Big Brothers settles suit with ex-worker


kward1@herald-leader.comNovember 10, 2009 

A former office manager accused of embezzling more than $435,000 from Big Brothers Big Sisters of the Bluegrass has signed a deal to repay the organization.

Bendrea Wilson signed an agreed judgment with Big Brothers last week, after the organization filed a lawsuit against her and five men, alleging that Wilson had written the men, who are not affiliated with Big Brothers, at least 140 checks over the past year.

The judgment awarding Big Brothers $435,837 plus 12 percent interest per year was accepted by Judge James Ishmael and entered in Fayette Circuit Court on Friday. Wilson will also pay the cost of the lawsuit under the agreement.

"We're happy that the legal proceedings are moving forward and moving at a rapid pace," Dale Suttles, CEO of Big Brothers Big Sisters of the Bluegrass, said in a written statement.

Wilson did not immediately return a call from a reporter Monday evening.

Mark Wohlander, attorney for Big Brothers, said the judgment is a civil matter and is separate from any criminal charges that might be filed.

"That's all in the hands of the U.S. Attorney's Office," Wohlander said.

No charges had been filed in the case as of Monday.

Wohlander said he does not believe that Wilson has any of the money in her possession, but that the judgment will at least allow the non-profit to recover assets from her if she acquires them.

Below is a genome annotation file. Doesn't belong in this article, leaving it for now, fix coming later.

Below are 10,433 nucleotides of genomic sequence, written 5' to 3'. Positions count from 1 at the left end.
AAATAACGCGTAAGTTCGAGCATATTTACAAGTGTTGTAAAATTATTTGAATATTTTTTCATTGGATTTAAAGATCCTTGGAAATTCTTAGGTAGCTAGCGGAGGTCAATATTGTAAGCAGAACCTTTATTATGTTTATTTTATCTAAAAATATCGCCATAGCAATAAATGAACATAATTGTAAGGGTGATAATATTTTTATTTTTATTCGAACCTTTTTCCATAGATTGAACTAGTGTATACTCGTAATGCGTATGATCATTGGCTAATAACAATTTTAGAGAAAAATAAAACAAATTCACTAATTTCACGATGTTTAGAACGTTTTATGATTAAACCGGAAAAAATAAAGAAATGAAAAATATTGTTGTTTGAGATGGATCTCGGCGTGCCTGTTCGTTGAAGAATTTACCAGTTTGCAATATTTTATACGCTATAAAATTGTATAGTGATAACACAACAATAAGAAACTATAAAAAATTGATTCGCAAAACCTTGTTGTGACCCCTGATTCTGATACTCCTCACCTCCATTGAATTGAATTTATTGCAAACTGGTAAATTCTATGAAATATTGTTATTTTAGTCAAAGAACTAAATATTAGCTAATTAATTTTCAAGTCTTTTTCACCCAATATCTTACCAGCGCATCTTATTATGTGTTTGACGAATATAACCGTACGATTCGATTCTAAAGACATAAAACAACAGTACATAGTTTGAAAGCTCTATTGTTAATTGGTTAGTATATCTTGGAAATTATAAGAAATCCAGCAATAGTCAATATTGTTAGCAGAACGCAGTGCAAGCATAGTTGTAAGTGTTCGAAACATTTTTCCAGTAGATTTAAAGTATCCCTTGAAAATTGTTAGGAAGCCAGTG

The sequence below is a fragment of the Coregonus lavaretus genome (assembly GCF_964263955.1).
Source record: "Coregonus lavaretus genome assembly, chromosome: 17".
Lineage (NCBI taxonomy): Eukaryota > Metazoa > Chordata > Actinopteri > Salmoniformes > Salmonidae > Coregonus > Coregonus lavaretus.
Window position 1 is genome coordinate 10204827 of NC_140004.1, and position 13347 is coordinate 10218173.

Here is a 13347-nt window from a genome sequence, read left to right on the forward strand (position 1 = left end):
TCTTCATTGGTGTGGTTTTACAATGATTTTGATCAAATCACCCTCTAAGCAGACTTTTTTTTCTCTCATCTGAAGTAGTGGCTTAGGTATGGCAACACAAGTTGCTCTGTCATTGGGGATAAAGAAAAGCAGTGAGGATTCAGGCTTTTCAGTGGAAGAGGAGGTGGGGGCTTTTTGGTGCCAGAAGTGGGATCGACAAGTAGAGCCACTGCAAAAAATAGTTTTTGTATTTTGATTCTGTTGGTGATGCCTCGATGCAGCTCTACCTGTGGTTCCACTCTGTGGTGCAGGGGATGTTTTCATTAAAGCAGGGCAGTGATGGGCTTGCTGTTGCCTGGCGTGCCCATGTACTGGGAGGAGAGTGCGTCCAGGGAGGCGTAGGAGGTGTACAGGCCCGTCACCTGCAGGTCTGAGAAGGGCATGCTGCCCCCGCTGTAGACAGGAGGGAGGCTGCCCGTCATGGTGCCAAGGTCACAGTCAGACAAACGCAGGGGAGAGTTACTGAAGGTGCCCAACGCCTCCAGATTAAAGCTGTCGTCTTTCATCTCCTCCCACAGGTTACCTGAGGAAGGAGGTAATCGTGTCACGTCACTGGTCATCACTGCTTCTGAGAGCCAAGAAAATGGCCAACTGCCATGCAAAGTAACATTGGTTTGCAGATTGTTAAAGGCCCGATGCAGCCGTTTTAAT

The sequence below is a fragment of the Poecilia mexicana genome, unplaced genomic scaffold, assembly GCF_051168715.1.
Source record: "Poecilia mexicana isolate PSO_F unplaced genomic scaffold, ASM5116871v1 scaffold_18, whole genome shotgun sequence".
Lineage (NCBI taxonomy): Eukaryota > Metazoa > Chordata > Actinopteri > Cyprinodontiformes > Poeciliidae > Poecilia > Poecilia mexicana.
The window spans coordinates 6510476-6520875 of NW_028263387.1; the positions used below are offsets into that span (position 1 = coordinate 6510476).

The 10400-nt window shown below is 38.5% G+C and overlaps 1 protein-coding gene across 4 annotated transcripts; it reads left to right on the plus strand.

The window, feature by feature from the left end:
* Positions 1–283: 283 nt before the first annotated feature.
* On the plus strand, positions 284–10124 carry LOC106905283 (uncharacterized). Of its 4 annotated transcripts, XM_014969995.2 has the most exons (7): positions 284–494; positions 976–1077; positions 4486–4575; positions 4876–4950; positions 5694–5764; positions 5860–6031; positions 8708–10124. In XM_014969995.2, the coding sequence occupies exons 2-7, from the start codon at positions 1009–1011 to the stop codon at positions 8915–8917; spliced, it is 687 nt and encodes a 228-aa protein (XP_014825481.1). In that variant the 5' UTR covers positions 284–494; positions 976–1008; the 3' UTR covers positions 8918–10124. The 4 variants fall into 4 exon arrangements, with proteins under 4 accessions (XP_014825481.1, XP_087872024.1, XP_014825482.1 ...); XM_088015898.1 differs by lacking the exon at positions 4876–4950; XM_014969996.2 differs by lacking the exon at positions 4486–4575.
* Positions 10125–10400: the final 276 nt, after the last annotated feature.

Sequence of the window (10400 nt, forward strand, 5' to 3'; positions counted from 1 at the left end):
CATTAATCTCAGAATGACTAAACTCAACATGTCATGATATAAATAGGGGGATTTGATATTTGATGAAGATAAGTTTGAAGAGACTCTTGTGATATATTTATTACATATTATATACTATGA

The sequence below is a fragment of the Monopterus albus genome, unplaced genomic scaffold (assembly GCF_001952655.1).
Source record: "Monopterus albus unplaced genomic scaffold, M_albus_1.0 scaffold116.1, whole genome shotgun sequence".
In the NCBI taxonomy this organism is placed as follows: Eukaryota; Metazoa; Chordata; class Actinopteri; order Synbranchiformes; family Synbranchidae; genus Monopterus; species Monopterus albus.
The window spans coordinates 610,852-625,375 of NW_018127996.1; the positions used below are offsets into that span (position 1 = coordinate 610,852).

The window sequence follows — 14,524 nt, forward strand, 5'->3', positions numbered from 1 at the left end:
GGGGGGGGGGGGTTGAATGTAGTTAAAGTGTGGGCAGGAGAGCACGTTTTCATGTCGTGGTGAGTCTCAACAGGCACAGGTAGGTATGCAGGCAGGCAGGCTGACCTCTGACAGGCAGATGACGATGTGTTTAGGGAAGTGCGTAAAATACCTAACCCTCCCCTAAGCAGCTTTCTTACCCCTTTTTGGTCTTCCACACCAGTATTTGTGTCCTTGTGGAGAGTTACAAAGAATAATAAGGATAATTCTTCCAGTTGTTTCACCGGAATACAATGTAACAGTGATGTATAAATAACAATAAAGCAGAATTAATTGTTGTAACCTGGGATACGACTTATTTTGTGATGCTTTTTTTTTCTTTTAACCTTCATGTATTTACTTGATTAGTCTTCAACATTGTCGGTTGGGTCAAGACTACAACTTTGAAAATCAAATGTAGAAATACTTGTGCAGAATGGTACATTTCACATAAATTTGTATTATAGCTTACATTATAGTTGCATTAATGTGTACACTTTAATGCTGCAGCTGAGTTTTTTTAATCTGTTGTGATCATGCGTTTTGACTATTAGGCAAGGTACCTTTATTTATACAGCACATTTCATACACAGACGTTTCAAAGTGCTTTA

"We want to move forward with the organization," Wohlander said.

In addition to Wilson, Big Brothers' lawsuit names Demetrius Davis, Danny Fondren, Emmanuel Marshall and Charles Mealing, all of Lexington, and Marcus Searcy of Danville. Wohlander said the lawsuit will continue against them.

The alleged embezzlement scheme came to light in October, when Central Bank warned Big Brothers about suspicious activity with some checks, according to officials with Big Brothers. The amount taken represents about a third of the organization's annual budget of $1.3 million, and the leadership has been scrambling to make ends meet.

The organization serves 1,100 children each year in 14 Central Kentucky counties.

Herald-Leader staff writer Ashlee Clark contributed to this report.

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